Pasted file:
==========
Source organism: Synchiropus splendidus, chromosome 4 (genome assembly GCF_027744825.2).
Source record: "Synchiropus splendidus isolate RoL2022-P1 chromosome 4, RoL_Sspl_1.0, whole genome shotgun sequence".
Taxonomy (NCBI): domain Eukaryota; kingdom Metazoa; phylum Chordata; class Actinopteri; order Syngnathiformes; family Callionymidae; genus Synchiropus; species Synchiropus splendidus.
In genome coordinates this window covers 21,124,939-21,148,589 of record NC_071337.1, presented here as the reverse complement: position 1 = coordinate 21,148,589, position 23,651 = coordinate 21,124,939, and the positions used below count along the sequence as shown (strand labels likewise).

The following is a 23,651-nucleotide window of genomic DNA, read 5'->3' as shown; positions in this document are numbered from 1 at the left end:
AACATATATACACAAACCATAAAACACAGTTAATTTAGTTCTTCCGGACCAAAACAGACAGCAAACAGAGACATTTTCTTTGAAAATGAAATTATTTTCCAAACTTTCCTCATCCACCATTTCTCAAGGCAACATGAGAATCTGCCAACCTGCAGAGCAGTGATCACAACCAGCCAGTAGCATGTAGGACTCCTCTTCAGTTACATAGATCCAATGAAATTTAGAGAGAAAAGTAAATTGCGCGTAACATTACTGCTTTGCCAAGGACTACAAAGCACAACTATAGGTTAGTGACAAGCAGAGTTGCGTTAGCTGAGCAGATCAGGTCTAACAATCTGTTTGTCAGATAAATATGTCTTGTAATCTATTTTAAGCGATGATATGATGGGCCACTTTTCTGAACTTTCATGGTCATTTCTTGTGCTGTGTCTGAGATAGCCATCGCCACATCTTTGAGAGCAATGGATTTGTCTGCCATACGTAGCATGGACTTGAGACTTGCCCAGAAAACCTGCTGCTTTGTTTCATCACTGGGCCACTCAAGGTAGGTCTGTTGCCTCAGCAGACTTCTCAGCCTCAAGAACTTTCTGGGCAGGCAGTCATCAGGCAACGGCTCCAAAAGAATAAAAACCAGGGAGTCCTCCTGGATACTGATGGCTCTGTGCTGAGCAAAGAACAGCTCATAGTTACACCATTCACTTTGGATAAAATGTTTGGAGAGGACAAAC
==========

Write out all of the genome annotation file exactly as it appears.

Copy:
Source organism: Synchiropus splendidus, chromosome 4 (genome assembly GCF_027744825.2).
Source record: "Synchiropus splendidus isolate RoL2022-P1 chromosome 4, RoL_Sspl_1.0, whole genome shotgun sequence".
Taxonomy (NCBI): domain Eukaryota; kingdom Metazoa; phylum Chordata; class Actinopteri; order Syngnathiformes; family Callionymidae; genus Synchiropus; species Synchiropus splendidus.
In genome coordinates this window covers 21,124,939-21,148,589 of record NC_071337.1, presented here as the reverse complement: position 1 = coordinate 21,148,589, position 23,651 = coordinate 21,124,939, and the positions used below count along the sequence as shown (strand labels likewise).

The following is a 23,651-nucleotide window of genomic DNA, read 5'->3' as shown; positions in this document are numbered from 1 at the left end:
AACATATATACACAAACCATAAAACACAGTTAATTTAGTTCTTCCGGACCAAAACAGACAGCAAACAGAGACATTTTCTTTGAAAATGAAATTATTTTCCAAACTTTCCTCATCCACCATTTCTCAAGGCAACATGAGAATCTGCCAACCTGCAGAGCAGTGATCACAACCAGCCAGTAGCATGTAGGACTCCTCTTCAGTTACATAGATCCAATGAAATTTAGAGAGAAAAGTAAATTGCGCGTAACATTACTGCTTTGCCAAGGACTACAAAGCACAACTATAGGTTAGTGACAAGCAGAGTTGCGTTAGCTGAGCAGATCAGGTCTAACAATCTGTTTGTCAGATAAATATGTCTTGTAATCTATTTTAAGCGATGATATGATGGGCCACTTTTCTGAACTTTCATGGTCATTTCTTGTGCTGTGTCTGAGATAGCCATCGCCACATCTTTGAGAGCAATGGATTTGTCTGCCATACGTAGCATGGACTTGAGACTTGCCCAGAAAACCTGCTGCTTTGTTTCATCACTGGGCCACTCAAGGTAGGTCTGTTGCCTCAGCAGACTTCTCAGCCTCAAGAACTTTCTGGGCAGGCAGTCATCAGGCAACGGCTCCAAAAGAATAAAAACCAGGGAGTCCTCCTGGATACTGATGGCTCTGTGCTGAGCAAAGAACAGCTCATAGTTACACCATTCACTTTGGATAAAATGTTTGGAGAGGACAAAC